Economic fallout may compel political elite to alter behaviour


OPINION:Irish political culture has survived intact over the generations but this recession and its effects are likely to shake it up, writes JOHN COAKLEY.

ECONOMIC CRISES rightly push economists to the forefront when it comes to seeking to devise solutions.

But the roots of such crises are often political, so it is not surprising that we also find calls for political reform matching demands for corrective action in the economy. Given the speed, intensity and (for most people) the unexpected nature of the economic crisis, the pointing of fingers at Ireland’s political institutions has become a predictable feature of public debate.

Not for the first time, critics have argued the case for institutional reform, suggesting mechanisms for improving the quality of TDs (by changing the electoral system), securing the appointment of higher-calibre decision makers (by reforming recruitment procedures), and paring the country’s political institutions back to a more efficient level (by abolishing the Seanad and reducing the size of the Dáil).

Would reforms of this kind succeed? Perhaps some of them would lead to enhancements in the quality of public policy-making, but it is important to understand the limitations on radical institutional reform.

One of the most significant constraints is the nature of Irish political culture. After generations of familiarity with the operation of Irish-style democracy, Irish people have developed particular expectations of what is possible and appropriate. After decades of experience of office, Irish political leaders have reached similar conclusions regarding the best way of conducting political business.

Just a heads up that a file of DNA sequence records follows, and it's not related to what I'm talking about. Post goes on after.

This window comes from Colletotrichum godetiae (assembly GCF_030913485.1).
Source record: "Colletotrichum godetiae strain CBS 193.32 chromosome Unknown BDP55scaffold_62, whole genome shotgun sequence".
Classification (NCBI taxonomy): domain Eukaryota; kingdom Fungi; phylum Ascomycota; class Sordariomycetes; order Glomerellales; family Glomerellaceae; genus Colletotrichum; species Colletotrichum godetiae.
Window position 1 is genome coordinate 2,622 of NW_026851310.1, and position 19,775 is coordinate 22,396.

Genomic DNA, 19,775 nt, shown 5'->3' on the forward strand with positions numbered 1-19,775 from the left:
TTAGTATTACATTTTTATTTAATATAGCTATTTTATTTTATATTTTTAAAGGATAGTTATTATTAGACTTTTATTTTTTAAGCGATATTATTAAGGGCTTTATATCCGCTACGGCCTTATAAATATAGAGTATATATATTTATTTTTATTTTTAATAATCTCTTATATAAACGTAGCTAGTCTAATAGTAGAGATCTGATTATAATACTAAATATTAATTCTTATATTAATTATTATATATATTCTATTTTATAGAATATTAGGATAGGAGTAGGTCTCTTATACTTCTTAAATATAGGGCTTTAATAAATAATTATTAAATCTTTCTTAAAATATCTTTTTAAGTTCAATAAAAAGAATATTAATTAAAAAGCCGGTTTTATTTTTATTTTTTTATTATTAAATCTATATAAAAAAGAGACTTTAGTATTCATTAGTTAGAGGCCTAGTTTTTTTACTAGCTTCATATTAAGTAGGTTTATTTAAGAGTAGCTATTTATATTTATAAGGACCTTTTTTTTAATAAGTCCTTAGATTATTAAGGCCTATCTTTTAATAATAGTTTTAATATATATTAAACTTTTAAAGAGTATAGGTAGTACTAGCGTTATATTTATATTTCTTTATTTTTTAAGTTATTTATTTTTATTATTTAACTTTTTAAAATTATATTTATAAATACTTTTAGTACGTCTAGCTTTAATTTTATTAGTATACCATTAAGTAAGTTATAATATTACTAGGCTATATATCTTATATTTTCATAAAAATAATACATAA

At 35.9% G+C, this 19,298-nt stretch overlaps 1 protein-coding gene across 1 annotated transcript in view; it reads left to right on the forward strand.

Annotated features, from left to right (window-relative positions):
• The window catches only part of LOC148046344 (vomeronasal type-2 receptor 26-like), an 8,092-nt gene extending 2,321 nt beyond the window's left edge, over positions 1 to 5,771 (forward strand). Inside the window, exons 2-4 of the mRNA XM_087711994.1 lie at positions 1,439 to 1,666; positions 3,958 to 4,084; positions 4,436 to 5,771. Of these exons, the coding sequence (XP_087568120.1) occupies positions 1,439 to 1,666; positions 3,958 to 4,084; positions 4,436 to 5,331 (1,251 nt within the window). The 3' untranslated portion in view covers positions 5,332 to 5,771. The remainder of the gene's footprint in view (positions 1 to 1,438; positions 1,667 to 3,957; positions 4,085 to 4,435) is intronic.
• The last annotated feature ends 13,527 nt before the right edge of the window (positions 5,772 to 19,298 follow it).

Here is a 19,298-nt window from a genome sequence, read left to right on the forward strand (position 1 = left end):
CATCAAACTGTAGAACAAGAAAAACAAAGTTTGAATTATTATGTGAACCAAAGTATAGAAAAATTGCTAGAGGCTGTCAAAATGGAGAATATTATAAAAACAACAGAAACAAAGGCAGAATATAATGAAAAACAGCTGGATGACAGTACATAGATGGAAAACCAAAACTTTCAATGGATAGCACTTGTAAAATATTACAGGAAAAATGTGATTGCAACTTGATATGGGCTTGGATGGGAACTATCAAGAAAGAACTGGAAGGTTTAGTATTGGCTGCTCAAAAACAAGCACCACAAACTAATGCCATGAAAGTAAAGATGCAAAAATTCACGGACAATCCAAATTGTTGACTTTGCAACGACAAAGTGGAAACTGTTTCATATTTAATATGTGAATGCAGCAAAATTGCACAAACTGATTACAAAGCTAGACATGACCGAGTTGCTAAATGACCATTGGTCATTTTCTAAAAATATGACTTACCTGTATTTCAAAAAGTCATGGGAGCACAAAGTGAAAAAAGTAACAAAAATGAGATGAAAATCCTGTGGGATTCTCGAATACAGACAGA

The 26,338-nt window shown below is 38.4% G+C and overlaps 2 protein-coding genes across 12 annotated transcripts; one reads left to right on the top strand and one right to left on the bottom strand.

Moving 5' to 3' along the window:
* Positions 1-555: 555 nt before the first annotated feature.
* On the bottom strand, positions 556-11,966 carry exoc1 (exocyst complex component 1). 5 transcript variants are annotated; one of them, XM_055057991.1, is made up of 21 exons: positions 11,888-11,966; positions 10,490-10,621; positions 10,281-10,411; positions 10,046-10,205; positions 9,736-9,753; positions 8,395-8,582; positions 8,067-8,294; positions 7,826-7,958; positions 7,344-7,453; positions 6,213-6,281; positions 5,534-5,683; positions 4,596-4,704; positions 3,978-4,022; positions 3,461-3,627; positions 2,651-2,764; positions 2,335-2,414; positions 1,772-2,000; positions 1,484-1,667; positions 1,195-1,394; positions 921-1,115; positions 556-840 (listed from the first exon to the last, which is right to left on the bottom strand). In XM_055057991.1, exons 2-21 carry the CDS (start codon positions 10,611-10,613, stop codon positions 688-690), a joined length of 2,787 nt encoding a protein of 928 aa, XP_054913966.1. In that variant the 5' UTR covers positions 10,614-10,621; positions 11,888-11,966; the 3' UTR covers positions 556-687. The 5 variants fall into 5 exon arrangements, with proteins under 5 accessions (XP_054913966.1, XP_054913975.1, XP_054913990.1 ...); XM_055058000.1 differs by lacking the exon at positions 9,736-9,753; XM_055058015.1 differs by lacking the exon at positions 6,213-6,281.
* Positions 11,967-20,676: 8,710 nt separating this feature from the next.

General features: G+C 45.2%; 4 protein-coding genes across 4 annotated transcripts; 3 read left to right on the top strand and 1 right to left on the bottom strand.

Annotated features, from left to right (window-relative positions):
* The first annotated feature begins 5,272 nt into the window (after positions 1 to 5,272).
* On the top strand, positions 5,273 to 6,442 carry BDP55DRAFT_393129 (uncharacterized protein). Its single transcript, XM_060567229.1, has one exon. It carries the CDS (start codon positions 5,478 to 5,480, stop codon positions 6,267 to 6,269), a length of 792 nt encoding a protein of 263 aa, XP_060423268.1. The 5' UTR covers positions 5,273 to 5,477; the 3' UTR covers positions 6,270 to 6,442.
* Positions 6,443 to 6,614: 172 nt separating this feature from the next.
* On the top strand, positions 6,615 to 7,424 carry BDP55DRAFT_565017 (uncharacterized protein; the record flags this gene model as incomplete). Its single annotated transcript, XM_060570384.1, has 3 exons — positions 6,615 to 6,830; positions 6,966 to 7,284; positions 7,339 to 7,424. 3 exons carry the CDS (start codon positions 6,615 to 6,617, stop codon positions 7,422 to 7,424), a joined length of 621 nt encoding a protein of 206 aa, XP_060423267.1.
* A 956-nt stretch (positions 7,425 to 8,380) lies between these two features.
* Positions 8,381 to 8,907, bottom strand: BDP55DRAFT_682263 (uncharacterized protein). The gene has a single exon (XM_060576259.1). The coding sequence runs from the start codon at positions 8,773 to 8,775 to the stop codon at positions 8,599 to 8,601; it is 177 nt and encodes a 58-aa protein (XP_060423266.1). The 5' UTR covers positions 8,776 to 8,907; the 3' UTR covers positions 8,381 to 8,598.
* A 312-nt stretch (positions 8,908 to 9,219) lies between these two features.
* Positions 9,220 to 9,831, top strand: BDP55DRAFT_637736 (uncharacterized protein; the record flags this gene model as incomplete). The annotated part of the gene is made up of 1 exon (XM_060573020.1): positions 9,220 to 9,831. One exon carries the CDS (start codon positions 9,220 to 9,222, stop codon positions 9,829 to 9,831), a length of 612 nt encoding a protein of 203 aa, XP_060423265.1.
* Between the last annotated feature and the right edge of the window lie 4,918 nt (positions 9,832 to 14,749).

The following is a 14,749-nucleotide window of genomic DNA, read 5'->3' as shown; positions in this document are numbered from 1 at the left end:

This set of sometimes explicit but normally unspoken attitudes has a big impact on the prospects for institutional change.

Notwithstanding 37 years’ experience of EU institutions and practices, the pervasive influence of British models continues to extend over both parts of the island of Ireland. Three examples may be given.

First, even though the Dáil is elected by proportional representation (PR), we use an extremely unusual form: the single transferable vote. This is in fact, the British form of PR, dating from the late 19th century, but rejected by the British themselves.

It is used in elections to the lower house of parliament in only one other sovereign state, Malta.

As applied in Ireland, though, it is combined with three quite inappropriate procedures. Small constituencies (none returning more than five members since 1948, compromising the principle of proportionality), byelections to fill casual vacancies (entirely incompatible with PR), and, especially in recent years, unending tinkering with constituency boundaries (of a kind unknown in continental Europe, where constituency size, but not shape, is periodically adjusted to ensure suffrage equality. The boundaries themselves are fixed).

Second, the President of Ireland follows the model of the British queen in responding to the demands of her office: her role is overwhelmingly non-political.

This is arguably incompatible with the mechanism by which she is selected – direct vote of the people, a formidably legitimising process. Unlike her counterparts elsewhere, where presidents commonly exceed their constitutionally defined roles, the Irish President has difficulty in asserting any kind of independent political position, a peculiar position for a directly-elected office holder.